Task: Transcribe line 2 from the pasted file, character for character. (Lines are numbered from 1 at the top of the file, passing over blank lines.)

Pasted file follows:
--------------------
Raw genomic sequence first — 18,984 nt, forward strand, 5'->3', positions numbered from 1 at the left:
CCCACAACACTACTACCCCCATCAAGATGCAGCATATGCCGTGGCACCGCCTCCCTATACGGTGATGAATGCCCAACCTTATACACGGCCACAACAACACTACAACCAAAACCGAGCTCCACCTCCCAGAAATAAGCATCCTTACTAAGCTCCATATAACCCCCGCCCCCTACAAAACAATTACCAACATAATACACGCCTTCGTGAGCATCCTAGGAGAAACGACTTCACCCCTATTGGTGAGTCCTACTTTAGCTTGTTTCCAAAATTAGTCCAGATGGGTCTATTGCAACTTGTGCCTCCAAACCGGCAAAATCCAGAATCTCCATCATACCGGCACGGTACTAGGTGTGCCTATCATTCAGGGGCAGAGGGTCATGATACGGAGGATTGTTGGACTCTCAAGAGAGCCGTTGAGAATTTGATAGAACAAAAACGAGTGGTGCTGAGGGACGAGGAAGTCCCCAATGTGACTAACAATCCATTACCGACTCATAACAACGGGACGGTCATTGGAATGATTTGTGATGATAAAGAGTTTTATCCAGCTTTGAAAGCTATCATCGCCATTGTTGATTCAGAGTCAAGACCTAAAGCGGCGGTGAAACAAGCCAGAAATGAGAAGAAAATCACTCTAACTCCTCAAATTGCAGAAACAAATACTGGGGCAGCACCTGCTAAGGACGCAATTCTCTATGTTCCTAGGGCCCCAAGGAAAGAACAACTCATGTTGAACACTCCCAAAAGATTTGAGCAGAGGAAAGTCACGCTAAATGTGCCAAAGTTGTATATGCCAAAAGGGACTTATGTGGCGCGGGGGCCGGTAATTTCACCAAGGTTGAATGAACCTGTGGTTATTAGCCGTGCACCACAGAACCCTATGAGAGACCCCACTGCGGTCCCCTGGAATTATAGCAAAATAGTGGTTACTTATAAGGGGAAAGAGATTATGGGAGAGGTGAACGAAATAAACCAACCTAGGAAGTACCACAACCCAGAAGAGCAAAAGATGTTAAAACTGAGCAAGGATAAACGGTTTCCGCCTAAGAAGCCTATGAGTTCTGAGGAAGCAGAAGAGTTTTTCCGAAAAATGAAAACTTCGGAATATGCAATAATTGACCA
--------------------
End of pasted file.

CCCACAACACTACTACCCCCATCAAGATGCAGCATATGCCGTGGCACCGCCTCCCTATACGGTGATGAATGCCCAACCTTATACACGGCCACAACAACACTACAACCAAAACCGAGCTCCACCTCCCAGAAATAAGCATCCTTACTAAGCTCCATATAACCCCCGCCCCCTACAAAACAATTACCAACATAATACACGCCTTCGTGAGCATCCTAGGAGAAACGACTTCACCCCTATTGGTGAGTCCTACTTTAGCTTGTTTCCAAAATTAGTCCAGATGGGTCTATTGCAACTTGTGCCTCCAAACCGGCAAAATCCAGAATCTCCATCATACCGGCACGGTACTAGGTGTGCCTATCATTCAGGGGCAGAGGGTCATGATACGGAGGATTGTTGGACTCTCAAGAGAGCCGTTGAGAATTTGATAGAACAAAAACGAGTGGTGCTGAGGGACGAGGAAGTCCCCAATGTGACTAACAATCCATTACCGACTCATAACAACGGGACGGTCATTGGAATGATTTGTGATGATAAAGAGTTTTATCCAGCTTTGAAAGCTATCATCGCCATTGTTGATTCAGAGTCAAGACCTAAAGCGGCGGTGAAACAAGCCAGAAATGAGAAGAAAATCACTCTAACTCCTCAAATTGCAGAAACAAATACTGGGGCAGCACCTGCTAAGGACGCAATTCTCTATGTTCCTAGGGCCCCAAGGAAAGAACAACTCATGTTGAACACTCCCAAAAGATTTGAGCAGAGGAAAGTCACGCTAAATGTGCCAAAGTTGTATATGCCAAAAGGGACTTATGTGGCGCGGGGGCCGGTAATTTCACCAAGGTTGAATGAACCTGTGGTTATTAGCCGTGCACCACAGAACCCTATGAGAGACCCCACTGCGGTCCCCTGGAATTATAGCAAAATAGTGGTTACTTATAAGGGGAAAGAGATTATGGGAGAGGTGAACGAAATAAACCAACCTAGGAAGTACCACAACCCAGAAGAGCAAAAGATGTTAAAACTGAGCAAGGATAAACGGTTTCCGCCTAAGAAGCCTATGAGTTCTGAGGAAGCAGAAGAGTTTTTCCGAAAAATGAAAACTTCGGAATATGCAATAATTGACCA